In the Jim and Dan Stories, I wrote: “In this physical world, we have to mine for treasure. Gold and silver and precious gems are not usually found lying around on the surface of the earth. It’s the same with us, we have to excavate our own treasure, down through the door of our childhood, through the pain of what hurts, into the grief of our losses. Life nudges us to go deeper because to live on the surface is superficial. There’s so much more.” That still holds.

Sherry: How devastating, to lose two brothers one month apart. I so appreciate your wisdom in being able and willing to travel through grief so bravely. "There's no way out, but through," as they say. Thank you for sharing this, Colleen. 

To finish off, I would love to include your poem equating writing poetry to gardening. It seems the perfect way to close.

Colleen Redman photo

The Poem Garden

Time to weed the poem

to plant a row of words

to turn the phrases

that bloom the colors

to follow the root

to the source of truth

for the sustenance

of the soul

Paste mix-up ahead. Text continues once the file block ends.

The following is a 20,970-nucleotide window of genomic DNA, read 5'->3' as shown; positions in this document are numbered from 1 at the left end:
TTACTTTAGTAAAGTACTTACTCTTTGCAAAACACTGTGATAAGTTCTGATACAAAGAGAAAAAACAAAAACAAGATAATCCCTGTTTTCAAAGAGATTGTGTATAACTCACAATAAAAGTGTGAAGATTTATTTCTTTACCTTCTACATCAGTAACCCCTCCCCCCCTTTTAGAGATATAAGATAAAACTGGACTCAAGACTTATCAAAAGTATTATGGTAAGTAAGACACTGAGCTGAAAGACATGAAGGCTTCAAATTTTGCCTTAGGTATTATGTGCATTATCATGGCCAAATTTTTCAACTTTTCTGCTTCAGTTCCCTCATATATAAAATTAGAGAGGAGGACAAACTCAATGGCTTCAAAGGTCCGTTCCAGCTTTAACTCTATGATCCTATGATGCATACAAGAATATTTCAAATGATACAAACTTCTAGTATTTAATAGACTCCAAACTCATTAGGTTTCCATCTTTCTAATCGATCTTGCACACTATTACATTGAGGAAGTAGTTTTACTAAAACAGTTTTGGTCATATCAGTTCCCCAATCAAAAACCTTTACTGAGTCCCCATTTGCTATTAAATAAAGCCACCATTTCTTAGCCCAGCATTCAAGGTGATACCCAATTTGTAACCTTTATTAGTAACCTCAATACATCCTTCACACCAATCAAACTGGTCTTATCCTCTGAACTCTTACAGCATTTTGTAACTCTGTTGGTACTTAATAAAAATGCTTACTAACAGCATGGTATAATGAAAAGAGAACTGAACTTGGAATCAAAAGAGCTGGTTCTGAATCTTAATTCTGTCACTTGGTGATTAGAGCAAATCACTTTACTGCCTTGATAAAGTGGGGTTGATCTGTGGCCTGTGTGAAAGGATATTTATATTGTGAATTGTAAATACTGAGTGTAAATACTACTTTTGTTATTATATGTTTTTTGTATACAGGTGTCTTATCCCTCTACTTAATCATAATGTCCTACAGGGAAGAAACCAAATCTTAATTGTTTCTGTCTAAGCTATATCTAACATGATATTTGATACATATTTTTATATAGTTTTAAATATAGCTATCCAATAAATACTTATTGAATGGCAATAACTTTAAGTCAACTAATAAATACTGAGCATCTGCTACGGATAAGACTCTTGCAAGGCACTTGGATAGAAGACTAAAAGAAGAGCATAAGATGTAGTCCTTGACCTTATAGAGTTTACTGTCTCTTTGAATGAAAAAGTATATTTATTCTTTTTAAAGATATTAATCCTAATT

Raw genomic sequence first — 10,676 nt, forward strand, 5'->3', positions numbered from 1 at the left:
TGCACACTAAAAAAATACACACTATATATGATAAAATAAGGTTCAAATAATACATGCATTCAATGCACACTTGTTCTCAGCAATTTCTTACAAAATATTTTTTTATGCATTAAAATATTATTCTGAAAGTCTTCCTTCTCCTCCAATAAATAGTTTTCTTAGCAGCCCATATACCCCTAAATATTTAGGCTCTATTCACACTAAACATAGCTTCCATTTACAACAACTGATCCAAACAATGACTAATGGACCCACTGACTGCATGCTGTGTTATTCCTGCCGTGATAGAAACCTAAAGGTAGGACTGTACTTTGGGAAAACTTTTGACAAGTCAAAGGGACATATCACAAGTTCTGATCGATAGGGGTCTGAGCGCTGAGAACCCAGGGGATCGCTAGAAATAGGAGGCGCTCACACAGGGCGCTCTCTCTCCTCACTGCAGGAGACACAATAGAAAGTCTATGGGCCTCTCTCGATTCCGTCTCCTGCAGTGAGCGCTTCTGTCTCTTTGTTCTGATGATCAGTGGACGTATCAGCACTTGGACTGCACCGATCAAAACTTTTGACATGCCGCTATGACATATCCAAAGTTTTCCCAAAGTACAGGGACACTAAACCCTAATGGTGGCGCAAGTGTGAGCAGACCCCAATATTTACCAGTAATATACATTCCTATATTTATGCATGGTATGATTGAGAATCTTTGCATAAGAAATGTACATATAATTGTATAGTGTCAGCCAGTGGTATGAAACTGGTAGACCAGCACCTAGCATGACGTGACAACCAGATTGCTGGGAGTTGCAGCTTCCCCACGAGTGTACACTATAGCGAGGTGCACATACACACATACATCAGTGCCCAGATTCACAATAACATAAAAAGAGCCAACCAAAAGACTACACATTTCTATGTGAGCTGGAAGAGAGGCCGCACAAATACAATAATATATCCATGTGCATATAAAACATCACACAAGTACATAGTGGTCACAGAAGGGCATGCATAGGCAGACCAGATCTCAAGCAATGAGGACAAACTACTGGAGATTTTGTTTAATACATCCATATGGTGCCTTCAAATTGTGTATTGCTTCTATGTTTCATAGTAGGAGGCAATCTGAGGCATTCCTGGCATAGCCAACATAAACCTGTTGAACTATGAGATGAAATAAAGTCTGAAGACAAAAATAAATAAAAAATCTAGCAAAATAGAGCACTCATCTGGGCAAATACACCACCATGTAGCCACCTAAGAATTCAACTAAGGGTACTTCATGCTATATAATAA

Sherry: I love the idea of planting words for the sustenance of the soul.

Thank you, Sanaa, Donna and Colleen, for sharing these wonderful poems, and for your participation at Poets United. We appreciate you!

Do come back, friends, and see who we talk to next. Who knows? It might be you!


  1. Lovely choices, Sherry, poems and poets!

  2. I think so, too. Smiles! We have so much talent in this community! Makes my job easy!

  3. Beautiful trio. Sherry! They are always an inspiration as attested to with their accompanying poems!


  4. A wonderful selection of poems here, Sherry! All of them are beautifully rendered … and, all of them, I feel (each in their own unique way) seeking and then, finding words to illuminate a transcendent experience or passage: to the 'deep within' … to 'the soul'.